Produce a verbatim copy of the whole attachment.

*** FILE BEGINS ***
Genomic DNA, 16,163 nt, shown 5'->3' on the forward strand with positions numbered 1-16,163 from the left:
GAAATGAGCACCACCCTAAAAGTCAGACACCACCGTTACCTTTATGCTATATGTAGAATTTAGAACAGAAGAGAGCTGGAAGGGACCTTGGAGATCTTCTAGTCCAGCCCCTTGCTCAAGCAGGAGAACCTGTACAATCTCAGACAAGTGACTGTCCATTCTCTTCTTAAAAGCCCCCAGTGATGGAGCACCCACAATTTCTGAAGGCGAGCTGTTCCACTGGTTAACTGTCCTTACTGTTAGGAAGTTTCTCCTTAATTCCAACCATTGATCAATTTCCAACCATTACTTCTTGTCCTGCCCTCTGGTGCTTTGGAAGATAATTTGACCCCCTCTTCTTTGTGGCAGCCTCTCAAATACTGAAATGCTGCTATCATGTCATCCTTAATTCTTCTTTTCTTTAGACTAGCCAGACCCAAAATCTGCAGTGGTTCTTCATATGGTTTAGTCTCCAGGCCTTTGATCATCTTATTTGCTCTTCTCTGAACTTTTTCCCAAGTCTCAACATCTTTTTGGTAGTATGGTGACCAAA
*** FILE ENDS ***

Genomic DNA, 16,163 nt, shown 5'->3' on the forward strand with positions numbered 1-16,163 from the left:
GAAATGAGCACCACCCTAAAAGTCAGACACCACCGTTACCTTTATGCTATATGTAGAATTTAGAACAGAAGAGAGCTGGAAGGGACCTTGGAGATCTTCTAGTCCAGCCCCTTGCTCAAGCAGGAGAACCTGTACAATCTCAGACAAGTGACTGTCCATTCTCTTCTTAAAAGCCCCCAGTGATGGAGCACCCACAATTTCTGAAGGCGAGCTGTTCCACTGGTTAACTGTCCTTACTGTTAGGAAGTTTCTCCTTAATTCCAACCATTGATCAATTTCCAACCATTACTTCTTGTCCTGCCCTCTGGTGCTTTGGAAGATAATTTGACCCCCTCTTCTTTGTGGCAGCCTCTCAAATACTGAAATGCTGCTATCATGTCATCCTTAATTCTTCTTTTCTTTAGACTAGCCAGACCCAAAATCTGCAGTGGTTCTTCATATGGTTTAGTCTCCAGGCCTTTGATCATCTTATTTGCTCTTCTCTGAACTTTTTCCCAAGTCTCAACATCTTTTTGGTAGTATGGTGACCAAA